Merging a love for Greek wines and opportunity during the Greek economic crisis, Greece and Grapes is a start-up with passion and promise.
Greece and Grapes: do what you love
They say do what you love. Konstantinos Georgiou, co-founder of Greece and Grapes, a start-up based in Athens that’s focused on selling Greek wines, followed this advice.
“We thought Greece and Grapes was the perfect combination of business and pleasure.”
Kopnstantinos and his business partners, Vassilis Liazis and Panagiotis Korakas, were all working in the financial services sector but they also had a hobby in common: wine tasting. They each loved to try wines during their travels and thought they could do the same kind of marketing for Greece’s rapidly improving wine industry. They did more research and became inspired.
“We love wine and wine is one of the few economic sectors that continue to excel despite the economic crisis.”
A growing Greek wine industry = opportunity
Konstantinos said that while most Greek vineyards are relatively small, producers are successfully merging local and international grape varieties, an ideal Mediterranean climate, and modern winemaking techniques. The result is the production of the Assyrtiko variety from Santorini, Agiorgitiko from Nemea, Xinomavro from Naoussa, Moschofilero from Mantineia, and other less widely known varieties from other areas. All of these wines are gaining increasing recognition in the international wine industry.
“We believe that in a small country like Greece, where it is impossible to compete in production volume with larger countries, winemakers have every right to be proud when they see their smaller production wines being internationally recognized.”
The best labels are featured on Greece and Grapes, which is now the largest online e-shop specializing exclusively in Greek wines and spirits.
“It is easy to think that with us being Greek we will have an elevated opinion of Greek wines, which is true! So, we prefer to reference the high ratings received from well-known independent wine critics. Greek wine is a major player in the market.”
The co-founder added that what makes Greece and Grapes stand out is as a start-up isn’t necessarily an innovative concept as with other start-ups, but rather a special and specific way to carry out a valuable service. Greece and Grapes is dedicated to only carrying Greek wines and does not sell generic alcohol.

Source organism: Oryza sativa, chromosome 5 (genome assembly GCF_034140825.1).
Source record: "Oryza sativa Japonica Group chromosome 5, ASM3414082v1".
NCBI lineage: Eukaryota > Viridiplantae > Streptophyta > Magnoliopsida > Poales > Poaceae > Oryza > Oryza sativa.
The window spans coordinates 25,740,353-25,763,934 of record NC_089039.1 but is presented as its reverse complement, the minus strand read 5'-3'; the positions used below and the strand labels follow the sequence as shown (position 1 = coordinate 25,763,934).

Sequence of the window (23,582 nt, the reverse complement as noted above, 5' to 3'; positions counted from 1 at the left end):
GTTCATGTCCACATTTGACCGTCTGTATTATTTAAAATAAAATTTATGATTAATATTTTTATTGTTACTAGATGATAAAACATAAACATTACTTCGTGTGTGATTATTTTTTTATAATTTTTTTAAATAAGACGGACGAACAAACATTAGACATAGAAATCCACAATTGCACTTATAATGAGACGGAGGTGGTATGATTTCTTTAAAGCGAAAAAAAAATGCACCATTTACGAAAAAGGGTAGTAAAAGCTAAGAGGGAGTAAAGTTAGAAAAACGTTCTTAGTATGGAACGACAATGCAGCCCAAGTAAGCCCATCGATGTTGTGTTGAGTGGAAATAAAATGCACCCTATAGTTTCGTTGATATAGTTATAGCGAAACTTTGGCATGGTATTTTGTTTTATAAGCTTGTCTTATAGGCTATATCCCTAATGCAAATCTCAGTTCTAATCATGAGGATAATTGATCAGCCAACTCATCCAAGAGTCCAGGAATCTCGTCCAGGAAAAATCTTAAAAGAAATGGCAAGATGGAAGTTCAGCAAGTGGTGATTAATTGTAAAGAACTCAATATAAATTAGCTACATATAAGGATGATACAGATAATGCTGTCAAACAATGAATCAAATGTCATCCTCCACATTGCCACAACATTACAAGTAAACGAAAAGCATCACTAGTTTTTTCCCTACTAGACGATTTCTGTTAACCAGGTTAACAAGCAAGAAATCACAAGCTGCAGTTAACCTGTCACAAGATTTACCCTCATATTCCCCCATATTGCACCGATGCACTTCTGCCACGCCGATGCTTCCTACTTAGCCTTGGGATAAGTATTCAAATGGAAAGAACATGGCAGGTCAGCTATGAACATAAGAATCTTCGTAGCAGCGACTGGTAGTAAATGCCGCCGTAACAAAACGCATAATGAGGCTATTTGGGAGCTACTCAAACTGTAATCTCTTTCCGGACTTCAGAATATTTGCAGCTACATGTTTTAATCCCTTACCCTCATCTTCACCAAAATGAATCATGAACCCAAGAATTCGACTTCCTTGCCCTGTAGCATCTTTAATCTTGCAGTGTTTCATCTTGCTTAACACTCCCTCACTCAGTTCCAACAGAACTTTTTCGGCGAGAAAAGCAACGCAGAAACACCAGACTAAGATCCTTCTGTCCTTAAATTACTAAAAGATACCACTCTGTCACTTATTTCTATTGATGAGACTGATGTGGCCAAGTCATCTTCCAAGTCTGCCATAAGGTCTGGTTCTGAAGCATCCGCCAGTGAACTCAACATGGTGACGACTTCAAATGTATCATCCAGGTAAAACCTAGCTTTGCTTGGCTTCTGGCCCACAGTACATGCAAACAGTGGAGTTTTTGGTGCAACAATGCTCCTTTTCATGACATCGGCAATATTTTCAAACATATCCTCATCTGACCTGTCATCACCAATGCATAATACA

The challenges behind Greece and Grapes
Launching a website isn’t necessarily an easy task, and Konstantinos explained that creating the e-shop had many hidden challenges. The partners had to learn about every facet of online technology and marketing. After that, the team worked hard to gain connections in the Greek winemaking industry. Above everything, the Greek financial crisis created restrictions and delays. The founders ended up self-financing their dream, due to lack of funding in the market. By 2012, Greece and Grapes was up and running online, but things were slow. Then, the tide turned in their favor and they experienced a market demand.
“At that point we forgot all the difficulties and started searching for even more challenges.”
He said that even with the challenges and the ongoing Greek crisis, everything worked out.
“On the positive side, I would say that our business moves are better thought out and analyzed. We avoid low value initiatives that we may have proceeded with in the past. In this context, we are better prepared for the brighter future that we expect to come. We are thrilled that it is positive year on year despite the economic crisis.”
Greece and Grapes for everyone
The website is used by both retail and wholesale clients in Greece and abroad with international interest increasing every month. Beyond the bottom line, Konstantinos expressed that feedback to improve is important and setting goals for the future.
“We would like to see our company expand even more internationally and hope that through our efforts in promoting Greek wines that our success will be great for our suppliers also. We’d like to achieve vertical expansion, by selling other products closely tied to what Greece and Grapes already carries.”
He declared that Greece’s tourism industry helps introduce Greek wines to new international audiences, who then search out specific wines once they have returned home. Konstantinos is also finding that wine lovers from around the globe give positive feedback, consistently buying wines and enthusiastically trying new ones every year – thanks to Greece and Grapes – and that, he says, is humbling too.
“This shows that Greek wines really are gaining the reputation for quality that they deserve.”
More in this series on Greek Start-ups by Marissa Tejada:
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